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Powerful Poetry

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message 1: by Kevin (new)

Kevin Robinson The former Poet Laureate of Kansas, author Denise Low-Weso, was in Tampa for an author’s conference a couple of weeks ago. I scored a signed advance copy of her new book Shadow Light (Coming May, 1 2018.) , a unique collection of powerful poems that impacted me like a Master painting. Anyone who has wandered through institutions like the Metropolitan Museum of Art in New York City, the Figge Museum in Davenport, Iowa, or Philadelphia Museum of Art has either watched or personally demonstrated the way an inanimate object of art can lure a human being into its depths. One minute you are strolling along with the crowd. Seconds later, almost without conscious thought, you are seated on a bench, staring deeply into a canvas, being carried beyond the grand room in which you are seated and into a world you didn’t even know existed.

Denise Low has this ability to grab you (with extraordinary succinctness!) and teach you how to see past the obvious, everyday scenery of what author Douglas Adams calls “Life, the Universe, and Everything.” I’ve always suspected that Adam’s chose that phrase to describe what some call “the Divine,” and I think Low is doing the same thing in Shadow Light. But, unlike the advice of our parents (“Pay attention!”) and coaches (“Focus people!”), she is suggesting more of a Navy-SEAL-on-night-ops approach: “Don’t look directly at the point of light you thought you saw.” (Only by looking away slightly can a soldier get an accurate fix on a dim object in the distance at night.)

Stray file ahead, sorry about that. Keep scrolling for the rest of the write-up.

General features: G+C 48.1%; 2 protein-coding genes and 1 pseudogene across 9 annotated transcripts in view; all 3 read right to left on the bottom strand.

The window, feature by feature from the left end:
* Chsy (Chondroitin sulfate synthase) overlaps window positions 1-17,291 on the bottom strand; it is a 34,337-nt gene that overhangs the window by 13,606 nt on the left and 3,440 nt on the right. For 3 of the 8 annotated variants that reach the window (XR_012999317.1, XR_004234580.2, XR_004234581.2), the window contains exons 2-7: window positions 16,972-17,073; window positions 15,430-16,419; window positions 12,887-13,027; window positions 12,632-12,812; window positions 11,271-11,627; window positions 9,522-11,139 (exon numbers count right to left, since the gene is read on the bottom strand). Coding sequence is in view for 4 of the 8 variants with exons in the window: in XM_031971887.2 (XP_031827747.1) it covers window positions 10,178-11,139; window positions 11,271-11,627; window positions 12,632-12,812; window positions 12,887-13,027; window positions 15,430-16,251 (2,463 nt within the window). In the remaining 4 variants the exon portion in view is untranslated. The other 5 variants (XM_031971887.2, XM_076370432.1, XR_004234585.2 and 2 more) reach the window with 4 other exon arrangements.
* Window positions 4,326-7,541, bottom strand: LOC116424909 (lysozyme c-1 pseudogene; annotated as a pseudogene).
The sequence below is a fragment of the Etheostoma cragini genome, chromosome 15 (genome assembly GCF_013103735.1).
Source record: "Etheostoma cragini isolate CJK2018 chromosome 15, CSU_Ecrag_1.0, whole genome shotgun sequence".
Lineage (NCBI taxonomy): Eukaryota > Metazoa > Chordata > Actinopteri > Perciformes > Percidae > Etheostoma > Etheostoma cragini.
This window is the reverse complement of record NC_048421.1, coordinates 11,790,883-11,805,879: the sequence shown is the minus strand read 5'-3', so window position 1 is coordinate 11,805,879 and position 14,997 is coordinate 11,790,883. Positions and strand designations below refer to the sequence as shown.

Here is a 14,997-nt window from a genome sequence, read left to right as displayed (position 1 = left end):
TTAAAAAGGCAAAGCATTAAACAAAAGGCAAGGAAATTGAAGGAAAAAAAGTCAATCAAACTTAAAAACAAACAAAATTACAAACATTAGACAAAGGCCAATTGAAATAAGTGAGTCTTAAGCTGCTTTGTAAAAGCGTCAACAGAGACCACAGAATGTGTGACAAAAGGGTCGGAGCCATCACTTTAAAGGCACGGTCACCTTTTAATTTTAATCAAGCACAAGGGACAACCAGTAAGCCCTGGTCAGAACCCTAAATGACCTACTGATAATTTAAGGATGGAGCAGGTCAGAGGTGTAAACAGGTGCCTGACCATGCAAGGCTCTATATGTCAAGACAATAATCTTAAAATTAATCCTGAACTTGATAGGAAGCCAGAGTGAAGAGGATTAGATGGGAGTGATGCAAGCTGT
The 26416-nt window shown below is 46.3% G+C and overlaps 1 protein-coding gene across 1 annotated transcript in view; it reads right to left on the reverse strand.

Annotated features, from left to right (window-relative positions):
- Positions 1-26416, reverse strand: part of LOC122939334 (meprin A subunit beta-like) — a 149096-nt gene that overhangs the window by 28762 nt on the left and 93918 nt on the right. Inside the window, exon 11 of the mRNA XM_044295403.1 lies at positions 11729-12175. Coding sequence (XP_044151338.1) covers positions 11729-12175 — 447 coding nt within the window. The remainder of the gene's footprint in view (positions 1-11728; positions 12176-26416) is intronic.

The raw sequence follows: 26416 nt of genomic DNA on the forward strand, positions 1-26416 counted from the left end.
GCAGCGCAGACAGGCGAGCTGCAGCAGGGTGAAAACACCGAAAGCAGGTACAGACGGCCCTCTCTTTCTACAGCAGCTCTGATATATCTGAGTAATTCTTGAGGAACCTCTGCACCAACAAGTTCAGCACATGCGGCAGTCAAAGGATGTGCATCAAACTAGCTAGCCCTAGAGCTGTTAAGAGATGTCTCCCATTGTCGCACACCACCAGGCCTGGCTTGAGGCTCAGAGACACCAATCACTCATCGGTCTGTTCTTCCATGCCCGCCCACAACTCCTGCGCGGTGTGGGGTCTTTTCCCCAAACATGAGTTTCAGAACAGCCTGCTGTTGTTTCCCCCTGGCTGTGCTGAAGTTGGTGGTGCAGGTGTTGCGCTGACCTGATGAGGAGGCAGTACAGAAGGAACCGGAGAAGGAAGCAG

Whether it’s deer in the darkness, blue birds at the river, or summer solstice in a shadowy birch forest, Denise Low is always urging the reader to see beyond and between. It is neither the man nor the wild plums the poet points us to in “Where the Dead Go.” It is what the great pianists call “the silence between the notes” when Low writes:

Snow pedals ghost
the northern wind.

Among wild plums
My father’s face kites

In wickerwork limbs
Gray-eyed, trapped.

Shadow Light is a subtle and satisfying guide to Spirit and Native American tradition, a cunning version of verbalized 3-D glasses that magically illuminate the soul and the substance behind the obvious and functional aspects of everyday life as we know it. By the time you get to “Wakarusa Medicine Wheel,” you will find yourself standing on holy ground, and when you turn the final page and read “Stomp Dance, Wyandotte County,” you will hear the drums and feel that ground under your own dancing feet.

message 2: by Jan (new) - rated it 5 stars

Jan Kevin, thank you so much for this insightful review! You see layers I hoped might be there but could not see myself.

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